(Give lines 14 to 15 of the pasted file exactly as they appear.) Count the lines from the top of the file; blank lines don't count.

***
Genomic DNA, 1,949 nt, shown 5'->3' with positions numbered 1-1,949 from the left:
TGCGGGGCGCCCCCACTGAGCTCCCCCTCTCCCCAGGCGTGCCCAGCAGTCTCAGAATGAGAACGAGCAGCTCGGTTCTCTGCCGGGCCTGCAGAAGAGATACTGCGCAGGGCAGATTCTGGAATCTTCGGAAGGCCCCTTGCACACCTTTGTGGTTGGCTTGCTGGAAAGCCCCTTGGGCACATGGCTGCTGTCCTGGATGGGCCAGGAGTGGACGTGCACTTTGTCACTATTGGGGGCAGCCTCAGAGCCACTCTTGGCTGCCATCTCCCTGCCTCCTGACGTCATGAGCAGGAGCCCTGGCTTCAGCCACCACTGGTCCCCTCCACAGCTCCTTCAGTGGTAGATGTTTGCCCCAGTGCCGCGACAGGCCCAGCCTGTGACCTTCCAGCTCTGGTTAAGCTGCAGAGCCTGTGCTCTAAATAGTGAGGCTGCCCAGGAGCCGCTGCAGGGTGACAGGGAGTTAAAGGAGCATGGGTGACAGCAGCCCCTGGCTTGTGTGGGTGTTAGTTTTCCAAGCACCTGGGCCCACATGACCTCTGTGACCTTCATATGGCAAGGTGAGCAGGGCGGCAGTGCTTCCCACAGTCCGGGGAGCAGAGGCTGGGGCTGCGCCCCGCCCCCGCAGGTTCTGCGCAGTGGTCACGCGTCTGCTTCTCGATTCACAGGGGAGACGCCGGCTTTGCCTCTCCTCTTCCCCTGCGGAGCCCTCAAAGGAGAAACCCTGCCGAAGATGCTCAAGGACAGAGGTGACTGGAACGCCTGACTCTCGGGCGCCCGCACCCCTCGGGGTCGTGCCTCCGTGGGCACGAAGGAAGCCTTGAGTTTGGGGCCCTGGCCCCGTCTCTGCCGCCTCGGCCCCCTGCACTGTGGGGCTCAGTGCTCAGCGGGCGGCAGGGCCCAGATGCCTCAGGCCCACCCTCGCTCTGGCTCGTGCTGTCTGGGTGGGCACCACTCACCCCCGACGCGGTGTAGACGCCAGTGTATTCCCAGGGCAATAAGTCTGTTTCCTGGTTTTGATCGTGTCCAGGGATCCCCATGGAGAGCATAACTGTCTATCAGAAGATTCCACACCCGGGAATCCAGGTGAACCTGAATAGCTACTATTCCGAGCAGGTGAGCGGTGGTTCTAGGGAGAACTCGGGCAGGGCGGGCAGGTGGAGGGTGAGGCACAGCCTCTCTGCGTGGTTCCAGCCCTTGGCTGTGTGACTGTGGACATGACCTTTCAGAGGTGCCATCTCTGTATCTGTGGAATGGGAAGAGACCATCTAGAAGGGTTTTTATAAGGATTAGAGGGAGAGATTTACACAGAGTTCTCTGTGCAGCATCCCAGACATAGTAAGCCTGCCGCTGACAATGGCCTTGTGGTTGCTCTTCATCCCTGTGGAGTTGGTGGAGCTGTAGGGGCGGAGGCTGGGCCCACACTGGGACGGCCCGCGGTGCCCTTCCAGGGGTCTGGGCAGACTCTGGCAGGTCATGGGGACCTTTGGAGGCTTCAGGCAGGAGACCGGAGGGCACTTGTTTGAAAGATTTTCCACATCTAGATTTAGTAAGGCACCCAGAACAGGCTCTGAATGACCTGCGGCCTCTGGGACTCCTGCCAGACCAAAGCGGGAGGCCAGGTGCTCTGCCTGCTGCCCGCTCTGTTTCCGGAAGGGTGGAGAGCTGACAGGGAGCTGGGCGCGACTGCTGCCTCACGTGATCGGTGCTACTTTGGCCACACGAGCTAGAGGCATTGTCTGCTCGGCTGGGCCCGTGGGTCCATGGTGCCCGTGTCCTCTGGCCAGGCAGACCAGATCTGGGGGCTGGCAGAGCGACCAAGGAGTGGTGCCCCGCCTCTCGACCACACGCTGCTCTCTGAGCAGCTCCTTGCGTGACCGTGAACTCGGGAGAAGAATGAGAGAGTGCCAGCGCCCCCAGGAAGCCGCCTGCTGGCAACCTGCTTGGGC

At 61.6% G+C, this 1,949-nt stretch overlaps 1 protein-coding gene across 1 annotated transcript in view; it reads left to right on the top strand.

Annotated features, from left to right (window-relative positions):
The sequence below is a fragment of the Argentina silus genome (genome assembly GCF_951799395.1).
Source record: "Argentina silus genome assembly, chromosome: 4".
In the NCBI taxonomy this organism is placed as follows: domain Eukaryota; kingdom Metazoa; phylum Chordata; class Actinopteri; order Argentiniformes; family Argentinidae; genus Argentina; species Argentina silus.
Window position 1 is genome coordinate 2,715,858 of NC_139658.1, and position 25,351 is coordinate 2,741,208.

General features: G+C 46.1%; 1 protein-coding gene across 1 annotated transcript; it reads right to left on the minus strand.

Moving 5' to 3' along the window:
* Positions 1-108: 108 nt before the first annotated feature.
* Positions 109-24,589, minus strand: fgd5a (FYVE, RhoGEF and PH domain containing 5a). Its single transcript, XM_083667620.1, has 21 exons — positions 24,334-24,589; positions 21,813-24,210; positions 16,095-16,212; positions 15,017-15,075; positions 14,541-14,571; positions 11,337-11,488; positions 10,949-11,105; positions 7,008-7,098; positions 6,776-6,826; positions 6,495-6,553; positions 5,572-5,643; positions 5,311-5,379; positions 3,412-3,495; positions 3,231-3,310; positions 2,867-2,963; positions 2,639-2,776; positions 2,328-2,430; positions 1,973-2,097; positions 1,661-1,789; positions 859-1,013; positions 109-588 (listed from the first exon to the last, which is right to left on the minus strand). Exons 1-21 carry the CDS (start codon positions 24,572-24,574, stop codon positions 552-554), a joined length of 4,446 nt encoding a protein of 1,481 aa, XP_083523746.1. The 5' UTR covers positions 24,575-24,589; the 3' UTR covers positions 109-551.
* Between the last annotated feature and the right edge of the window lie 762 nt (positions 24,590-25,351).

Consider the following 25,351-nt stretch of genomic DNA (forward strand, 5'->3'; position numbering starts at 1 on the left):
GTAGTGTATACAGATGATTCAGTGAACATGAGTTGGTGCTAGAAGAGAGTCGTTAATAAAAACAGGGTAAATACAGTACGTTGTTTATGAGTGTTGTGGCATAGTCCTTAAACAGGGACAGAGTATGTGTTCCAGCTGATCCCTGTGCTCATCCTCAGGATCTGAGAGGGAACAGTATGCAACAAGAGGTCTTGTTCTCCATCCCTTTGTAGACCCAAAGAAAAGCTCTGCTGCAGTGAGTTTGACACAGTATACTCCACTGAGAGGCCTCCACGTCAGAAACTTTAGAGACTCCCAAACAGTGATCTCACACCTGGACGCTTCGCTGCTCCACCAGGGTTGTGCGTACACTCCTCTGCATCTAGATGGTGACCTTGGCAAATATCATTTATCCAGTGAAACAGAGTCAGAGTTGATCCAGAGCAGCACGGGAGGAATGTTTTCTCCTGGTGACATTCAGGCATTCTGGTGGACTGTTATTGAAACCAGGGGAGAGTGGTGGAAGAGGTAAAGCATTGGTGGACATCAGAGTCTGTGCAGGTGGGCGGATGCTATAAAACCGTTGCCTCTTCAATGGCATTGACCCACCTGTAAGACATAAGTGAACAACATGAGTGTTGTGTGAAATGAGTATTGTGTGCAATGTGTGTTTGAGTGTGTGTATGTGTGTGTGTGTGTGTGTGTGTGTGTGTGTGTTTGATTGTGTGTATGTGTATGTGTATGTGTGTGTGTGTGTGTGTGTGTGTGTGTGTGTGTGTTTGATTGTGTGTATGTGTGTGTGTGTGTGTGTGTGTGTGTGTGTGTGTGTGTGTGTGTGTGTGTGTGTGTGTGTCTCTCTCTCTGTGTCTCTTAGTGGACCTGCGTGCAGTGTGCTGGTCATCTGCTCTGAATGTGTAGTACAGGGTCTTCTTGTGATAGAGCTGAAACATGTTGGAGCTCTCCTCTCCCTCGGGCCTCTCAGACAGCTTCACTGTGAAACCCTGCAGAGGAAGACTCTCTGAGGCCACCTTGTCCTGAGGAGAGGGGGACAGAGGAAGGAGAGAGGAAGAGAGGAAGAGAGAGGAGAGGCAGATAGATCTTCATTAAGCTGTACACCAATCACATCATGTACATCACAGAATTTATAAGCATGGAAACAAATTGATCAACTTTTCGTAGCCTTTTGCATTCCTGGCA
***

Consider the following 25,351-nt stretch of genomic DNA (forward strand, 5'->3'; position numbering starts at 1 on the left):
GTAGTGTATACAGATGATTCAGTGAACATGAGTTGGTGCTAGAAGAGAGTCGTTAATAAAAACAGGGTAAATACAGTACGTTGTTTATGAGTGTTGTGGCATAGTCCTTAAACAGGGACAGAGTATGTGTTCCAGCTGATCCCTGTGCTCATCCTCAGGATCTGAGAGGGAACAGTATGCAACAAGAGGTCTTGTTCTCCATCCCTTTGTAGACCCAAAGAAAAGCTCTGCTGCAGTGAGTTTGACACAGTATACTCCACTGAGAGGCCTCCACGTCAGAAACTTTAGAGACTCCCAAACAGTGATCTCACACCTGGACGCTTCGCTGCTCCACCAGGGTTGTGCGTACACTCCTCTGCATCTAGATGGTGACCTTGGCAAATATCATTTATCCAGTGAAACAGAGTCAGAGTTGATCCAGAGCAGCACGGGAGGAATGTTTTCTCCTGGTGACATTCAGGCATTCTGGTGGACTGTTATTGAAACCAGGGGAGAGTGGTGGAAGAGGTAAAGCATTGGTGGACATCAGAGTCTGTGCAGGTGGGCGGATGCTATAAAACCGTTGCCTCTTCAATGGCATTGACCCACCTGTAAGACATAAGTGAACAACATGAGTGTTGTGTGAAATGAGTATTGTGTGCAATGTGTGTTTGAGTGTGTGTATGTGTGTGTGTGTGTGTGTGTGTGTGTGTGTGTTTGATTGTGTGTATGTGTATGTGTATGTGTGTGTGTGTGTGTGTGTGTGTGTGTGTGTGTGTTTGATTGTGTGTATGTGTGTGTGTGTGTGTGTGTGTGTGTGTGTGTGTGTGTGTGTGTGTGTGTGTGTGTGTGTCTCTCTCTCTGTGTCTCTTAGTGGACCTGCGTGCAGTGTGCTGGTCATCTGCTCTGAATGTGTAGTACAGGGTCTTCTTGTGATAGAGCTGAAACATGTTGGAGCTCTCCTCTCCCTCGGGCCTCTCAGACAGCTTCACTGTGAAACCCTGCAGAGGAAGACTCTCTGAGGCCACCTTGTCCTGAGGAGAGGGGGACAGAGGAAGGAGAGAGGAAGAGAGGAAGAGAGAGGAGAGGCAGATAGATCTTCATTAAGCTGTACACCAATCACATCATGTACATCACAGAATTTATAAGCATGGAAACAAATTGATCAACTTTTCGTAGCCTTTTGCATTCCTGGCA